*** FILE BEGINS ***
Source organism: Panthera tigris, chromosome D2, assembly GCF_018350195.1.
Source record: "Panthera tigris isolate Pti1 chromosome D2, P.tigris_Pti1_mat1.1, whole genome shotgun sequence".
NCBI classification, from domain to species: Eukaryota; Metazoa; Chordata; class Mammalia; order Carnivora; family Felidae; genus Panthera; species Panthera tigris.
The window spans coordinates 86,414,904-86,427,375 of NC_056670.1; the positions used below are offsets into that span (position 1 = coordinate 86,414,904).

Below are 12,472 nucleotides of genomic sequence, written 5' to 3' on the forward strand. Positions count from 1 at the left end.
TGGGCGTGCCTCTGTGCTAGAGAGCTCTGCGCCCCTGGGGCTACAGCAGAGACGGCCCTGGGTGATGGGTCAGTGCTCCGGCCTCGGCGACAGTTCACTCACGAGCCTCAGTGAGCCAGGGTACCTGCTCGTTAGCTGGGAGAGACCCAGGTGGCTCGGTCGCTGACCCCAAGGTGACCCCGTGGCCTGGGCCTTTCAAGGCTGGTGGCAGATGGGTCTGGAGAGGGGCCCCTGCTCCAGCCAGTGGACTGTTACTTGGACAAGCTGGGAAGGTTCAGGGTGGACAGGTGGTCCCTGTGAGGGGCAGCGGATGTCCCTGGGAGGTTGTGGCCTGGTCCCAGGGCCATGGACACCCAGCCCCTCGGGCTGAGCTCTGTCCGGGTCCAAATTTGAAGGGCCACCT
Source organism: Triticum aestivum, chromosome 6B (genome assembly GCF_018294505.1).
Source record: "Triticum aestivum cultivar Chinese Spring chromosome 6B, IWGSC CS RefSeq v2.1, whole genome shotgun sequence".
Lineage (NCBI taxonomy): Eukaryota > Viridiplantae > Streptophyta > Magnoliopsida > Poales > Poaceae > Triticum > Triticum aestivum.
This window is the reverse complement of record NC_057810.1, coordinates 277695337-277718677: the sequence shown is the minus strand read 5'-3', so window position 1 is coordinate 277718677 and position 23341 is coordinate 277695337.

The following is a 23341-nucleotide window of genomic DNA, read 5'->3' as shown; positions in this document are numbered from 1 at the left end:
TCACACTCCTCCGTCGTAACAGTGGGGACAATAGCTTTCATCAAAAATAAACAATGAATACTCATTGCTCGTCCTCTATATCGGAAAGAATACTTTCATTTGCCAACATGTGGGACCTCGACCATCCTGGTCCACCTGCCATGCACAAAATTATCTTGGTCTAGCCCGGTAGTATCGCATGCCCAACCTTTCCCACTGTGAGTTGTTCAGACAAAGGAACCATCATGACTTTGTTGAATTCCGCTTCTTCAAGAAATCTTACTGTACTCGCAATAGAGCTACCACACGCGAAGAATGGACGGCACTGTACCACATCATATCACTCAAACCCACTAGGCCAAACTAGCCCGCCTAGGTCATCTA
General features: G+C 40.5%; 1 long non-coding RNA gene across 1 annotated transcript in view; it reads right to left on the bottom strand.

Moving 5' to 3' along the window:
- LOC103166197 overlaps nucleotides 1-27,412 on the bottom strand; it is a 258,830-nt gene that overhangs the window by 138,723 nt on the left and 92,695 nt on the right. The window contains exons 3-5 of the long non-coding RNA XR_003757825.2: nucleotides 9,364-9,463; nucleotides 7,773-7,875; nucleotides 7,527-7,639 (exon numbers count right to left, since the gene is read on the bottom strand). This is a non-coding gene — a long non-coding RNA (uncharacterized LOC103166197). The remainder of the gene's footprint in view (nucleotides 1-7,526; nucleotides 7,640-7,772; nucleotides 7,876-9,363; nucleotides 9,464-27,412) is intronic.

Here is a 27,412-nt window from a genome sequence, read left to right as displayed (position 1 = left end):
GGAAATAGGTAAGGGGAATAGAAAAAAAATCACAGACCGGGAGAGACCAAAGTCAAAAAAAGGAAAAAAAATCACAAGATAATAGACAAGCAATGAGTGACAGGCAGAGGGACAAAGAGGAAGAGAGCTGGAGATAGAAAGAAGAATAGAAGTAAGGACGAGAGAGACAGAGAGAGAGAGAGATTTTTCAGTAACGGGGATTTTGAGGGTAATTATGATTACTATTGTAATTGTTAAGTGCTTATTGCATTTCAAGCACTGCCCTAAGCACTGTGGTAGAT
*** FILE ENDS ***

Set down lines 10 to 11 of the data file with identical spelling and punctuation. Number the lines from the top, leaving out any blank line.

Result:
This window is the reverse complement of record NC_057810.1, coordinates 277695337-277718677: the sequence shown is the minus strand read 5'-3', so window position 1 is coordinate 277718677 and position 23341 is coordinate 277695337.

The following is a 23341-nucleotide window of genomic DNA, read 5'->3' as shown; positions in this document are numbered from 1 at the left end: